Beat the heat this summer

Published on 24 December 2015

The Mildura region is famous for its balmy summer days when the weather is hot and the sun is full and with recent heat waves, Mildura Rural City Council is reminding residents and visitors to take care of themselves and their loved ones.

Extremely hot days can be detrimental to everyone’s health, particularly the very young, elderly and those who are sick and during the 2009 Victorian heatwave, the number of deaths increased by 374 people.

Community Wellbeing and Services Portfolio Councilor Sharyon Peart said there were some simple precautions people could take to avoid the dangers of heat.

“It’s a sobering fact, but extreme heat kills more people in Australia than any other natural disaster,” Cr Peart said 

“One of the reasons so many people love living and visiting our region is because of the warm weather we have, especially at this time of year when you can enjoy the outdoors,” she said.

“But on extremely hot days people should stay out of the sun between 11am and 3pm and avoid extreme physical exercise.”

If people must run errands or have appointments on hot days they should try to do them during the cooler morning hours. Drinking plenty of water on hot days is also extremely important.

Babies, elderly people and those who are sick are often affected by the heat much more quickly than others so particular attention should be paid to them on hot days.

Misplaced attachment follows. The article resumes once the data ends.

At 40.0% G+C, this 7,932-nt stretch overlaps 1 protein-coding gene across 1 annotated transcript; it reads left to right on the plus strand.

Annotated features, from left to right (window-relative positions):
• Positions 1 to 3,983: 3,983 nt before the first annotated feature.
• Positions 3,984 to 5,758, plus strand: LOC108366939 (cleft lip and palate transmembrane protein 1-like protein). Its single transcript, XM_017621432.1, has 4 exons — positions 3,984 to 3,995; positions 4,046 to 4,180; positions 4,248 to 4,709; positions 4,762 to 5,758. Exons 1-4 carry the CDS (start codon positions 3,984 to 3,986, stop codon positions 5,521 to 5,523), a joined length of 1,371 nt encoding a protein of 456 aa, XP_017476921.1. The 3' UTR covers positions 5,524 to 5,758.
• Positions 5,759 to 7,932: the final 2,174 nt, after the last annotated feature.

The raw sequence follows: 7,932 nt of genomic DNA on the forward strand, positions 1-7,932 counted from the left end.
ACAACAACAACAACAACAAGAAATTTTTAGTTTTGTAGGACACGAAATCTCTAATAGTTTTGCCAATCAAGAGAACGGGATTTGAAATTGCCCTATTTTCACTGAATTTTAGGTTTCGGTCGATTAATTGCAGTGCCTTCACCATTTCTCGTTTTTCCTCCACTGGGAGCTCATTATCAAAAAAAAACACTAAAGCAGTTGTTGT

Symptoms of heat exhaustion range from muscle cramps, dizziness and nausea to vomiting and fainting. 

The risk of heat stress is higher for young children, as they sweat quicker than adults and they are less likely to be able to tell you they are dehydrated.

"There are simple things people can do prevent their children from suffering dehydration, heat stress or worse.  Make sure they are drinking water rather than sport drinks or fruit juices and if you’re worried they might be dehydrated, ask them when they last went to the toilet. If it’s been a few hours then they’re not drinking enough, if it’s been over six hours then they are likely to be dehydrated."

Parents and carers of young children are also reminded that leaving a child in a car at any time of the year is extremely dangerous as the temperature inside a stationary vehicle can rapidly soar.  

If you or someone you are caring for is affected by heat, cool down by drinking water, taking a cool shower, placing a damp cloth on the back of your neck and spraying water over your skin and clothing.

If you have any concerns about your or someone else’s health or fear they may be suffering from a heat-related illness contact your local doctor, hospital, medical facility or call NURSE-ON-CALL on 1300 60 60 24, or call 000 in an emergency.

More information is also available from the Victorian Department of Health website 


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Angela Umback
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